Brazil Yellow Fever Outbreak Update: United States Health Experts Currently Monitoring The Deadly Disease

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Mar 14, 2017 07:42 AM EDT

The experts warn that the danger of the outbreak would be critical if the virus begins to spread by the same mosquito that transmits Zika virus. The Brazil Yellow Fever Outbreak has been ongoing since December 2016. (Photo : MIGUEL SCHINCARIOL/Getty Images)

Latest updates have revealed that top infectious disease experts are currently warning about a rapidly spreading Brazil Yellow Fever Outbreak. According to reports, this deadly yellow fever could hit parts of the United States.

The experts warn that the danger of the outbreak would be critical if the virus begins to spread by the same mosquito that transmits Zika virus. The Washington post reported that the Brazil Yellow Fever Outbreak has been ongoing since December 2016.

However, the Brazil Yellow Fever Outbreak mostly affects people in rural areas in the southeastern part of the country. The outbreak takes place primarily in jungle areas, where it is reported that the forest-dwelling mosquitoes are transmitting the virus mostly to monkeys. But, it is now reported that a swelling number of people have now been infected too. The current outbreak has made Brazil the worst Yellow Fever outbreak among humans in decades.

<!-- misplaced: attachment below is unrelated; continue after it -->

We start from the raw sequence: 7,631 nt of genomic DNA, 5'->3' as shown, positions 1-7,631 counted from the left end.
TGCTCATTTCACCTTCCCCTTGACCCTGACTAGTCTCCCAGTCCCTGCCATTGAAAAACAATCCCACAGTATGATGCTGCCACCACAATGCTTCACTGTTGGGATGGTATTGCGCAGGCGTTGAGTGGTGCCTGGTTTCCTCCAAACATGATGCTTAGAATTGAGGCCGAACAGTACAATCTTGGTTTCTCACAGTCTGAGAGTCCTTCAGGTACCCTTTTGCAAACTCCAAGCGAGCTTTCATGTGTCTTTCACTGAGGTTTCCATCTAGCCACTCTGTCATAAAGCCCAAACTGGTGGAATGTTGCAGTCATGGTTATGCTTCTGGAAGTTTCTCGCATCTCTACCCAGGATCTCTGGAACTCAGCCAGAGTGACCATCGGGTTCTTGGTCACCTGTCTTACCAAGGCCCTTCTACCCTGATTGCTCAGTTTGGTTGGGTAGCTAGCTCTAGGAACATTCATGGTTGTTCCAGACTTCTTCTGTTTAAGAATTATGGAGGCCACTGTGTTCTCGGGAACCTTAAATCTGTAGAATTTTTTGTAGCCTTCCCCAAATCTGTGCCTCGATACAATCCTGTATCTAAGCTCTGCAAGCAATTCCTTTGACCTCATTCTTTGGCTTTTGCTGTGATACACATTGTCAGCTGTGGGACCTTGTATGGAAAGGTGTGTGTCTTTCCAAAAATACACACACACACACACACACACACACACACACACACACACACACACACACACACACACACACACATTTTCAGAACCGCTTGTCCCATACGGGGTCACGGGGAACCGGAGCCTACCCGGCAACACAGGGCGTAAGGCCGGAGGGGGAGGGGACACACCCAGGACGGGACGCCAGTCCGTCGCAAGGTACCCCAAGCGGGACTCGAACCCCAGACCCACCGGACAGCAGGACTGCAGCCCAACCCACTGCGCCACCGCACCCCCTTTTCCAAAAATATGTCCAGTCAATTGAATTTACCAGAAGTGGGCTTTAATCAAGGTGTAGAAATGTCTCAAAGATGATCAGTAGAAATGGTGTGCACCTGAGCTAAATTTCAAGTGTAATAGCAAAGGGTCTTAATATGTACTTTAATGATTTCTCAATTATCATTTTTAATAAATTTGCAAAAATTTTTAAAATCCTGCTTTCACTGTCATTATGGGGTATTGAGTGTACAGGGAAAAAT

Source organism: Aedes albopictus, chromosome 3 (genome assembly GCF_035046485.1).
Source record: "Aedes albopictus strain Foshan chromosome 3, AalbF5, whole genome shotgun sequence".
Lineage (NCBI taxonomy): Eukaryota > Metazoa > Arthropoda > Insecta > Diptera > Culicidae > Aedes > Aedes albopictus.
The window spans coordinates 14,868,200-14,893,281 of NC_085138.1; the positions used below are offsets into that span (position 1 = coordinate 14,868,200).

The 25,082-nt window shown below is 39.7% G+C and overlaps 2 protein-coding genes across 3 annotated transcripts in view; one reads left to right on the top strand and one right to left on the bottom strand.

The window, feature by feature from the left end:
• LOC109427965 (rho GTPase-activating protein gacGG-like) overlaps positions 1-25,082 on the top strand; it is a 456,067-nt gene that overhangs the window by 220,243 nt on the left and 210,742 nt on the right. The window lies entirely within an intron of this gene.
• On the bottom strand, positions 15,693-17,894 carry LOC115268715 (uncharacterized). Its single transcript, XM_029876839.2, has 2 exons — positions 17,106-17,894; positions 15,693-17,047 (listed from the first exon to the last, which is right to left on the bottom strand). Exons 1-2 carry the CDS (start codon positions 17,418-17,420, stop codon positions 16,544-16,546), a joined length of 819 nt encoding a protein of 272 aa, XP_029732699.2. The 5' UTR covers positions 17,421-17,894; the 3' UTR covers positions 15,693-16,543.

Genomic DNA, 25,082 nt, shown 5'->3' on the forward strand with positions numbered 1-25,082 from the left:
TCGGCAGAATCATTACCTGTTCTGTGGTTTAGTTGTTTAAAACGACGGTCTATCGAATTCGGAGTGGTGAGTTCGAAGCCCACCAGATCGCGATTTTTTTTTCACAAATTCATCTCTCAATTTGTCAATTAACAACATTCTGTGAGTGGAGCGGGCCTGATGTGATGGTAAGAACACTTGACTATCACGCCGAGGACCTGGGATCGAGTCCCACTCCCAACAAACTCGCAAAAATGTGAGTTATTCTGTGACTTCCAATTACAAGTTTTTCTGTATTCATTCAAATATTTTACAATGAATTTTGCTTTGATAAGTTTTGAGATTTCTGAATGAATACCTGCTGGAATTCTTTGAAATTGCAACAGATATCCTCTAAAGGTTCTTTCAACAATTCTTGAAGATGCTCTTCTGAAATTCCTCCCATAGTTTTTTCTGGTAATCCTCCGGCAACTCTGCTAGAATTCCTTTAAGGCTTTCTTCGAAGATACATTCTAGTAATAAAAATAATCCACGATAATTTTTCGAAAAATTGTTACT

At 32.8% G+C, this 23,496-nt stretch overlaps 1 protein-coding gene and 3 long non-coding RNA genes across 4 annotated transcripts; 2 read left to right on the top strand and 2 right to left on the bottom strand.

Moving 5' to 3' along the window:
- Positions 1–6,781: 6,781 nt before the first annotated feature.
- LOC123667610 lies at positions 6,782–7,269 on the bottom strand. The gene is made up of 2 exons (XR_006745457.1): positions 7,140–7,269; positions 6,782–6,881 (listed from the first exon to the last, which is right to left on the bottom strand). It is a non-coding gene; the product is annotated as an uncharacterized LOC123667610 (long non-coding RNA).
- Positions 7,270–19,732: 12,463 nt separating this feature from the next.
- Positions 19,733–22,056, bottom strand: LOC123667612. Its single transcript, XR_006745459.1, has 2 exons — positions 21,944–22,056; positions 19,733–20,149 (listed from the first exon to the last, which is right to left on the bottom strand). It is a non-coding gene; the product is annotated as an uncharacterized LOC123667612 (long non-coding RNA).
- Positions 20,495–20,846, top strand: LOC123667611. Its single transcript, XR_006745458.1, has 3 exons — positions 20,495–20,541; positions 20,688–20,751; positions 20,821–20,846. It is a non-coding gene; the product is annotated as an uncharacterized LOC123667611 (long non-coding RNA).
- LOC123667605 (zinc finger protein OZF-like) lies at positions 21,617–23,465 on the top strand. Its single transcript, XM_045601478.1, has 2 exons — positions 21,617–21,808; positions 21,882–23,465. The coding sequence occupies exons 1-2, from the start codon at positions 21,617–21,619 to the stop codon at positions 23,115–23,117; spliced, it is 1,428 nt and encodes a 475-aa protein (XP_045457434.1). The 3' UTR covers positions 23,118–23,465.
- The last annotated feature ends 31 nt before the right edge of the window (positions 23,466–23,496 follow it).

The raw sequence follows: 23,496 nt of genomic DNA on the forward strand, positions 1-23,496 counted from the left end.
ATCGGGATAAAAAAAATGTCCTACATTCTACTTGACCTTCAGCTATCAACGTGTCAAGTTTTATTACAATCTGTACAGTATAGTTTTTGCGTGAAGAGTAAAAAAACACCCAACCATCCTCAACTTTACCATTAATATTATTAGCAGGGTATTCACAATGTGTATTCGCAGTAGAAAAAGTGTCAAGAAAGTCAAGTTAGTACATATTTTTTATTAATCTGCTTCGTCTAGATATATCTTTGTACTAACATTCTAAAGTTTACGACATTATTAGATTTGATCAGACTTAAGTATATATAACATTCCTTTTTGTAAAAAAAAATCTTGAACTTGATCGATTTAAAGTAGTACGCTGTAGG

According to reports, the Pan American Health Organization (PAHO) has noted that there have been at least 326 confirmed cases, which includes 220 deaths, with hundreds of additional cases currently under investigation, according to CNN. Director of the National Institute of Allergy and Infectious Diseases (NIAID), Anthony Fauci stated on Wednesday in the New England Journal of Medicine that experts are concerned because the increasing number of Brazil Yellow Fever Outbreak cases is much higher than what is reported in a typical year in this part of Brazil.

It has also been reported that officials are especially worried because the affected areas are close to major urban centers including Sao Paolo and Rio de Janeiro, as city-dwelling Aedes aegypti mosquitoes could start transmitting the disease in a human-to-human cycle. Aedes aegypti are the same species of mosquito that spread Zika, dengue, and chikungunya, which are viruses related to Yellow Fever.

The officials noted that even though there is currently a highly effective vaccine for the disease, it is not routinely administered in Brazil's major urban centers. However, it is reported that millions of Brazilians have been vaccinated this year as health officials scramble to prevent the Brazil Yellow Fever Outbreak from developing into an epidemic.

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